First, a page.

Gov. Ige considers bringing back stay-at-home order

Coronavirus

HONOLULU (KHON2) — Health officials say Oahu hospitals are close to the point of being overwhelmed, and Governor David Ige is considering bringing back more restrictions for Oahu, like the stay-at-home order.

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Additional restrictions such as limited gatherings and the shut down of parks and beaches were brought back one week ago. And the number of daily cases keeps growing. So Gov. Ige says stricter measures are coming if things don’t get better.

“This could include going back to the stay-at-home orders or other restrictive measure that we need to implement in order to stem the increase in the number of COVID cases. It also means that we will be looking at a delay of the transpacific pre-travel testing program,” said Ige.

He says more restrictions will only apply to Oahu because an overwhelming majority of the cases are there. As for delaying the reopening of tourism to transpacific travelers, he says he has not made an official decision.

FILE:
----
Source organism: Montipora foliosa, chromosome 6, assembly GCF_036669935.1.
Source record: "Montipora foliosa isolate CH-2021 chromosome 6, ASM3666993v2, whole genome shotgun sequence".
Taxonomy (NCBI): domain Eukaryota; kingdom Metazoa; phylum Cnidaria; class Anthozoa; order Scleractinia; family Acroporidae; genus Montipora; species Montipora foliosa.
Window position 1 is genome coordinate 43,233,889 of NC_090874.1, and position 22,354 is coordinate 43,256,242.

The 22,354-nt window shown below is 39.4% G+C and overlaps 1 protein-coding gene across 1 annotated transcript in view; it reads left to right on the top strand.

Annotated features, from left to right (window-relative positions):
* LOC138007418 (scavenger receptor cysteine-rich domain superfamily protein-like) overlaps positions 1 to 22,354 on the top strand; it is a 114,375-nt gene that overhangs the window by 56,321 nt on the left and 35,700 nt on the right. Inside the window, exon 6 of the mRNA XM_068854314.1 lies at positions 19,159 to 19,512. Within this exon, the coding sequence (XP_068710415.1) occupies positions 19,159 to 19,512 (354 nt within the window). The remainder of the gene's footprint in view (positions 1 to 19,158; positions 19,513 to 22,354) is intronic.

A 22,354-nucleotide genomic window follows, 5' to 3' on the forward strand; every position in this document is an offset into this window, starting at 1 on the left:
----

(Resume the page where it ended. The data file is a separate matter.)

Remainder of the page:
“With the case count increasing the way it has, it will be very difficult to implement and start the pre-travel testing program on September 1. But we have not made that decision. We do want to see another few days of data,” said Ige.

The governor also announced that new leadership will be in charge of the contact tracing duties at the state health department. Dr. Emily Roberson and Deputy Director Dannette Wong Tomiyasu will take over after calls from the lieutenant governor and other state leaders to replace Dr. Sarah Park.

“There’s always room for improvement. Dr. Roberson will be working on increasing efficiency capacity and reach and effectiveness of the Disease Investigative Branch,” said Tomiyasu.

She says more contact tracers will be hired to add on to the 100 currently on Oahu and plus 21 from the Hawaii National Guard.

“We are onboarding approximately 20 contact tracers hired from the UH training program with another 20 beginning the onboarding process next week,” said Tomiyasu.

Staff from other branches of DOH will be added but it’s not clear if that even comes close to what some health experts say is needed for Hawaii, which is more than 500.

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